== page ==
Intended for healthcare professionals


FDA unease about faster drug approval

BMJ 2017; 357 doi: (Published 06 April 2017) Cite this as: BMJ 2017;357:j1691
  1. Peter Doshi, associate editor, The BMJ
  1. pdoshi{at}

A little noticed FDA report reveals internal opposition to Trump plans to speed drugs to market. Peter Doshi looks at its arguments

Days before Donald Trump took office, the Food and Drug Administration quietly released a report1 that reads as both a forceful defense of large randomized trials and a plea to save such “phase III clinical trial” testing requirements—arguably the most distinctive feature of drug regulation over the past half century—from extinction.

For an agency that marks each drug approval decision with a celebratory press release but generally does not publicly announce even the name of applications it rejects—the report is a surprisingly thorough compilation of 22 specific case studies of drugs, vaccines, and medical devices. In each case, the product showed promising results in phase II studies but failed to shine in phase III trials—and ultimately was not approved for the intended indication (box 1, table 1).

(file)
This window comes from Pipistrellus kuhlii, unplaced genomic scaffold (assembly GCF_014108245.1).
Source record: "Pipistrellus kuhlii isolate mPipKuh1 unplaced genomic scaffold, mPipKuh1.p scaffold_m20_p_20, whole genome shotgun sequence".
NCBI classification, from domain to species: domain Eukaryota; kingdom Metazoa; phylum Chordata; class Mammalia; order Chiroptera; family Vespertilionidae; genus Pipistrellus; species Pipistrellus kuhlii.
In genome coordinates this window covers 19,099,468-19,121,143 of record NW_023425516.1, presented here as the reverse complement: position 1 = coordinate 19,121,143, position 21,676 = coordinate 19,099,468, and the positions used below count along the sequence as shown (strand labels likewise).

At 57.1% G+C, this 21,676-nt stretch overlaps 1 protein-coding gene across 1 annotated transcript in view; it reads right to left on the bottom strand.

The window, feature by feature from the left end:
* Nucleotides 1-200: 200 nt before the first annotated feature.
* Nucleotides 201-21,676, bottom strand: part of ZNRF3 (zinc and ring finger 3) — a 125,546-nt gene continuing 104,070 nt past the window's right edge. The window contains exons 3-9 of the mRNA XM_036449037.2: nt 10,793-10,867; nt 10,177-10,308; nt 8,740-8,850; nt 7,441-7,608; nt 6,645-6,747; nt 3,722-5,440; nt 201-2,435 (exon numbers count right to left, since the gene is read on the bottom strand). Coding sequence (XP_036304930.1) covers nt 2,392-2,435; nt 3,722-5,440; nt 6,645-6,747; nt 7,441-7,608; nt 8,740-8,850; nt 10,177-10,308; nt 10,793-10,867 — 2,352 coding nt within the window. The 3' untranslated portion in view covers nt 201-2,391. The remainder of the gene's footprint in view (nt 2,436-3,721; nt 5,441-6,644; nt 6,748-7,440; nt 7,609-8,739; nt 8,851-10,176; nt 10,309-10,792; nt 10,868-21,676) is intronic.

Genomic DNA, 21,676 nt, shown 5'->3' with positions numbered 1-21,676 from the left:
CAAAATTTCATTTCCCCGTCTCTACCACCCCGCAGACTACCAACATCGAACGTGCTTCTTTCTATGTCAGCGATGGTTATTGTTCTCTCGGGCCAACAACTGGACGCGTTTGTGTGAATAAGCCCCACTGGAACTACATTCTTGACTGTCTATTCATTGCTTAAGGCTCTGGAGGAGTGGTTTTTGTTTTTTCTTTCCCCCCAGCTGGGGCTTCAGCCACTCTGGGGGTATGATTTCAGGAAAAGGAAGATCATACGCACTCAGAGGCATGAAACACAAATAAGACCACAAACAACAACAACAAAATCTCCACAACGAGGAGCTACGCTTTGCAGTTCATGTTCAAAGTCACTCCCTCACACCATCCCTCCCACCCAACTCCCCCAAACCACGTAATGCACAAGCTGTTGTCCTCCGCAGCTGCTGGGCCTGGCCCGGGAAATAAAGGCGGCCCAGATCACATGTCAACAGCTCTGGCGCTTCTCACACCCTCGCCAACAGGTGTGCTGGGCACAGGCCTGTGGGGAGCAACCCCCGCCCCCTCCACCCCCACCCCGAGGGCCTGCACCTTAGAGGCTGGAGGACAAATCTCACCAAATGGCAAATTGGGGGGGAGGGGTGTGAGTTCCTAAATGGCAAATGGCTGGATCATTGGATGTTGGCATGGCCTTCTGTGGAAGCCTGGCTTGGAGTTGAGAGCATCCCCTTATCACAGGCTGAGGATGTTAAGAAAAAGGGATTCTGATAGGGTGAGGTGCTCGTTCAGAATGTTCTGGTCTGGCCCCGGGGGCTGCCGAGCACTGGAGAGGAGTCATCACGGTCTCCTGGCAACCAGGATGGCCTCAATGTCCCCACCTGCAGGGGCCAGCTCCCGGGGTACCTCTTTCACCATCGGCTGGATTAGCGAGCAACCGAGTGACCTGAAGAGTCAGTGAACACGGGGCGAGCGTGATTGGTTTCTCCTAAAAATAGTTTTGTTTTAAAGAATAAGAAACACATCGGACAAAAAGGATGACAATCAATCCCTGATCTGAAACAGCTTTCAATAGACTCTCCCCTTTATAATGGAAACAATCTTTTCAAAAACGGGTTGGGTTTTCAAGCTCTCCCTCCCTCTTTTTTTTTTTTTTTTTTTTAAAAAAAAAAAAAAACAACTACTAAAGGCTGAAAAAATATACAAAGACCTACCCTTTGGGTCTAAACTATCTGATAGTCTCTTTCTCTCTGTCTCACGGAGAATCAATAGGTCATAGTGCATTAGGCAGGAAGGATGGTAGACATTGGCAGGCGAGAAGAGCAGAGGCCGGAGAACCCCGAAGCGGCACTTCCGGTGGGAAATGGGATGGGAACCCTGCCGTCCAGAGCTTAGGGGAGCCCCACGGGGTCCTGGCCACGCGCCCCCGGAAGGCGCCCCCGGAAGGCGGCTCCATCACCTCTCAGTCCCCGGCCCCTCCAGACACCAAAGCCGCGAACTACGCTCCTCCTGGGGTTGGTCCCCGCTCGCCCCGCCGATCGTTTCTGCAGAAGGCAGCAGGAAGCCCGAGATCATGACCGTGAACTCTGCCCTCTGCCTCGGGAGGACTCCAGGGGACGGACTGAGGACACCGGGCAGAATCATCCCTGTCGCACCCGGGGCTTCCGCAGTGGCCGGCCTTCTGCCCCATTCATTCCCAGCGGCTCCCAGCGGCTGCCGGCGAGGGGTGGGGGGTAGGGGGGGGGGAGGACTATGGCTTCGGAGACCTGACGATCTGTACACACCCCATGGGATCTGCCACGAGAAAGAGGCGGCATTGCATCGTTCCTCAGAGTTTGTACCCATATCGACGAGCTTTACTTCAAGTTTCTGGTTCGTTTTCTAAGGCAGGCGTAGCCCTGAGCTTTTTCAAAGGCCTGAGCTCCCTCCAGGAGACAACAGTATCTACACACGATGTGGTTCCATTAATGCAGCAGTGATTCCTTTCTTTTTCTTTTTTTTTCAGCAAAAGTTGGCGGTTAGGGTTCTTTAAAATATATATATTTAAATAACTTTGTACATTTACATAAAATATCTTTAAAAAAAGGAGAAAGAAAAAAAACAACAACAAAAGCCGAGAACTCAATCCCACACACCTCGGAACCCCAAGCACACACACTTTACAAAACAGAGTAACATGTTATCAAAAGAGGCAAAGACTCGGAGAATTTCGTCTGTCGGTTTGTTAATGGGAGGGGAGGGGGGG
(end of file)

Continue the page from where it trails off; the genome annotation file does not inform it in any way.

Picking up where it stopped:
Box 1: Understanding phase I, II, and III trials12

To gain regulatory approval, most drugs and biological products must successfully complete a series of clinical trials broadly classified in three phases:

Phase I studies—First test of a product in humans, usually healthy volunteers. Trials are generally short and aim to gain a rudimentary understanding of how the product interacts with the body. Multiple doses of a product are tested to learn about acute toxicity, and the information is used to help design phase II studies

Phase 2 studies are generally larger and longer than phase I studies. Participants have the disease or condition the product aims to treat or prevent. Efficacy and adverse event data are collected to help develop hypotheses for testing and determine whether the balance of benefit to harm is sufficient to justify phase III studies. Phase II studies often measure only laboratory values or biomarkers and are generally too small to confirm …

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